These days, data breaches are an all too common occurrence. Barely a week goes by without another high-profile attack taking place. With increasing legislation and regulatory requirements coming into play, these announcements are likely to become more prominent.
There’s much advice given about how to reduce the risk of an attack and the different preventative measures that organisations can put in place. However, with new technologies and routes of entry for attackers, preventive measures alone are not enough.
In order to ensure all bases are covered, organisations need to be prepared with a solid security incident response plan. When an incident occurs, it will ensure everyone knows exactly what to do to minimise the impact to their organisation.
Many organisations lack incident response plans for the same reason most people don’t get travel insurance before going on holiday, or check their tyre pressure before driving long distances.
Most people don’t think about these things until it’s too late. Developing and implementing a security incident response plan can be time consuming and often costly – two things most organisations do not have.
Without a response plan, incidents can escalate quickly and the impact can be severe. An incident response plan gives organisations a much better chance of isolating and controlling an incident in a timely and cost effective manner.
A recent incident response survey uncovered concerns by IT professionals about their organisation’s security incident response plans. A quarter of respondents were not confident in their organisation’s security response plan.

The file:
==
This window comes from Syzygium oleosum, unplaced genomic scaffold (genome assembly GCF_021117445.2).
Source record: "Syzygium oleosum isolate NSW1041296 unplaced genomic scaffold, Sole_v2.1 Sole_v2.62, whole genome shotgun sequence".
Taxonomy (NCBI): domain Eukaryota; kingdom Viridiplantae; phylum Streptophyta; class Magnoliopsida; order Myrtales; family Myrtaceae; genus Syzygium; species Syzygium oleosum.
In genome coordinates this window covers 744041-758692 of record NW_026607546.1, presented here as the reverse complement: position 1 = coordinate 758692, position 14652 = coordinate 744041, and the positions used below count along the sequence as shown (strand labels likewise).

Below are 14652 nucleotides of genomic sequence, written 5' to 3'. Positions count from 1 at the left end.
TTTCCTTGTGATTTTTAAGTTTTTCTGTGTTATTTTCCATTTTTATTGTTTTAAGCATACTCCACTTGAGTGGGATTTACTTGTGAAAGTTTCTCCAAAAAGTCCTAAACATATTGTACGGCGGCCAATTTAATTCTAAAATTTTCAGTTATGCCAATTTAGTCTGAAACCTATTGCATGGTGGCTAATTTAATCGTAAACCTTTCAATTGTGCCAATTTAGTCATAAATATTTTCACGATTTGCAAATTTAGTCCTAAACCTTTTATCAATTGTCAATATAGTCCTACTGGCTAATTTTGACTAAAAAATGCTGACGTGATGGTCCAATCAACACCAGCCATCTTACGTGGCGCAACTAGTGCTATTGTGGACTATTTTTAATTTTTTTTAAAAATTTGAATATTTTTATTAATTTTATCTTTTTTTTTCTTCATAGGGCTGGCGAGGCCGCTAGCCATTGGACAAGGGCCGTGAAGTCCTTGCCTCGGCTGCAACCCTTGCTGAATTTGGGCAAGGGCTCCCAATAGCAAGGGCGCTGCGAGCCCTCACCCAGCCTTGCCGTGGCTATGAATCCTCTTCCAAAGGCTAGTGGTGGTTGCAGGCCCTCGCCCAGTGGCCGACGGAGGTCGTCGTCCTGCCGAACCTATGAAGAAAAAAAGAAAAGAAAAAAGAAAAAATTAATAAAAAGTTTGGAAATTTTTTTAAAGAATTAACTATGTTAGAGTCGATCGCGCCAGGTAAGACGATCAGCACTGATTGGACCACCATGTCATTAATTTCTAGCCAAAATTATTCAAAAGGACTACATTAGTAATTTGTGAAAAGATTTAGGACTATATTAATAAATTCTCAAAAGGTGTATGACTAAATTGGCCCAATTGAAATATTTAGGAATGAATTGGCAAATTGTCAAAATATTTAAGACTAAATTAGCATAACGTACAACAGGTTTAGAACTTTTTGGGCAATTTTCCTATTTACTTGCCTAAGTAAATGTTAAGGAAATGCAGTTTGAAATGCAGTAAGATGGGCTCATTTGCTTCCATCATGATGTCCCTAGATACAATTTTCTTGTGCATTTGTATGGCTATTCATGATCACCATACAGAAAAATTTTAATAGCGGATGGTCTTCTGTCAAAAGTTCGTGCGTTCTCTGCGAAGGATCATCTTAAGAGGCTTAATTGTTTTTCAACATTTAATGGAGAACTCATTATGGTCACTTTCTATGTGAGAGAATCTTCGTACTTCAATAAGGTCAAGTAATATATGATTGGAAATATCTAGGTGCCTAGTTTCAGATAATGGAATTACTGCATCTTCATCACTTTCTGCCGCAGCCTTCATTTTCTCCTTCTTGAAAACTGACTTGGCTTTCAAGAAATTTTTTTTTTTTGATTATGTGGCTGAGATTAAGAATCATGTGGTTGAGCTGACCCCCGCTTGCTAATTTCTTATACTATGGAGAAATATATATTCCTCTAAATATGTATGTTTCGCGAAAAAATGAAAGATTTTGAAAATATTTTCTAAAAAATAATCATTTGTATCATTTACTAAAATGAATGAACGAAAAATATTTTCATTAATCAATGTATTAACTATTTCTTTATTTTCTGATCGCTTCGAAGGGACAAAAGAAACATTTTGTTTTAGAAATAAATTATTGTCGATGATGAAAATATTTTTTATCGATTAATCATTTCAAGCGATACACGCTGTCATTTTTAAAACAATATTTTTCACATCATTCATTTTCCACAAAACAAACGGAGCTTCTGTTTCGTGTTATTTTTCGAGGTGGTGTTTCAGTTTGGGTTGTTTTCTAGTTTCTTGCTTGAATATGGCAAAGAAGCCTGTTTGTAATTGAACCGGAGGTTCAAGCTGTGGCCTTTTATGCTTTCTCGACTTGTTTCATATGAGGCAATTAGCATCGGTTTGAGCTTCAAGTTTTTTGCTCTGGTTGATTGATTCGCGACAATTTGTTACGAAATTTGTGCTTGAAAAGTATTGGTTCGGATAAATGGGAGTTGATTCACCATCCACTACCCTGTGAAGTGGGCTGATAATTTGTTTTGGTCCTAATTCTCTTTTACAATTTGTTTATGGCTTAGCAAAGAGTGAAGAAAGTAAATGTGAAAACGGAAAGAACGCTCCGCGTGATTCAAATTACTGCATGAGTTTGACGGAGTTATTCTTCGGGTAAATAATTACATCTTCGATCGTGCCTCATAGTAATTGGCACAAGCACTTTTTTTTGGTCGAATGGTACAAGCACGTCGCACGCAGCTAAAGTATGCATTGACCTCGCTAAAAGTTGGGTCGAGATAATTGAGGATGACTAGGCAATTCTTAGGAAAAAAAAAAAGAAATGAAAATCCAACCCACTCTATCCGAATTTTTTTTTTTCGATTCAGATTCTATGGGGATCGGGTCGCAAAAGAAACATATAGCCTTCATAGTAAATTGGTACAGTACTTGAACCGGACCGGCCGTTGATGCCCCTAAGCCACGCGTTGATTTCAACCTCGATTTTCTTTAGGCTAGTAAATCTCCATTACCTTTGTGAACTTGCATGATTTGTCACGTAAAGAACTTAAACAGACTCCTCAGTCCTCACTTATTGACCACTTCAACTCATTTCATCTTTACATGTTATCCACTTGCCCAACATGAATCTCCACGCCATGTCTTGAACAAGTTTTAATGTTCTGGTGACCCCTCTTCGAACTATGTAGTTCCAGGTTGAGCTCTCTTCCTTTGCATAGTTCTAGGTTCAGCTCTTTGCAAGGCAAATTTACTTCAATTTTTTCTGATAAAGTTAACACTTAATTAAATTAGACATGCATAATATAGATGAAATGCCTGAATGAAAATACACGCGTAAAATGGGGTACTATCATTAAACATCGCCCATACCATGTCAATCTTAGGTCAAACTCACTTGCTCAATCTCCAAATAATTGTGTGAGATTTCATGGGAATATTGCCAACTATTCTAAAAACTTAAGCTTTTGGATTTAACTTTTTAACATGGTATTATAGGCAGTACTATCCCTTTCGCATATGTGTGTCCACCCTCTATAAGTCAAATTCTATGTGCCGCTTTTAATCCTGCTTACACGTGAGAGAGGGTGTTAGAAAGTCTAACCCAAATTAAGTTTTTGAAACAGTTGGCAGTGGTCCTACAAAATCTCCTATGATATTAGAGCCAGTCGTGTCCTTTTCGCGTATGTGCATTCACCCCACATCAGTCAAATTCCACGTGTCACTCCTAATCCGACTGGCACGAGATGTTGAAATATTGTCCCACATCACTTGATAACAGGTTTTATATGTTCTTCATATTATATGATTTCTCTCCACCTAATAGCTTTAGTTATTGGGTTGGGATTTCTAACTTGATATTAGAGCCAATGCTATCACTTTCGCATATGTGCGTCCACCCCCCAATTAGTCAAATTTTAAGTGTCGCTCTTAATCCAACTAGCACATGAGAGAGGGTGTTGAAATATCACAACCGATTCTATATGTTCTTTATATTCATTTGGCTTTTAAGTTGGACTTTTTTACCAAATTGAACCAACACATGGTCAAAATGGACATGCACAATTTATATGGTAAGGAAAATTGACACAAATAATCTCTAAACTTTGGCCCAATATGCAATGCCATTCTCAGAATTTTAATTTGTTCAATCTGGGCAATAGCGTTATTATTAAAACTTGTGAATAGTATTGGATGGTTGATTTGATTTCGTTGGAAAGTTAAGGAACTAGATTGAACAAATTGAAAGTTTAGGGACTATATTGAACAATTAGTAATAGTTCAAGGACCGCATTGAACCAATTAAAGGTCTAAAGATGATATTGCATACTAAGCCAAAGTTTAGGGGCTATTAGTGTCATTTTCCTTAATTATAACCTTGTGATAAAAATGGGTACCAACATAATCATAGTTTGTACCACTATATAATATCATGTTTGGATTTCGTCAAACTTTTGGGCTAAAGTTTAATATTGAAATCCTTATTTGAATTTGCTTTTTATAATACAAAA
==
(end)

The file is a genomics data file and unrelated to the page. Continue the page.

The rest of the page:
Despite this continued lack of confidence, respondents understood the significant impact of a breach upon their organisations, with reputational damage topping the list at 56%.
When asked why they thought an organisation would not have a response plan in place, lack of awareness within organisations came out on top with 38% of respondents highlighting this as an issue.
This was followed by a lack of resources (23%), lack of skills or expertise (18%), lack of budget (12%), other (nine%) and lack of time (five%). Coming from IT professionals, the perceived lack of awareness when it comes to incident response plans is worrying.
So, the worst has happened and your organisation has suffered a security breach. What are the first things you need to do to ensure that your risk is minimised?
Don’t panic – it may be a natural reaction, but it doesn’t solve anything. Avoid the temptation to simply pull the plug or turn the machines off. Directly after a breach, things often seem worse than they are. Your main goal should be business continuity.
To do this, it’s important to establish the nature and extent of the incident. Is it something that has been seen before, such as a common ant-virus incident? If so what steps need to be taken to control the impact of the incident?
It’s crucial to closely manage any communication about the security breach to customers and beyond. Many security breaches are broken by news outlets watching social media feeds.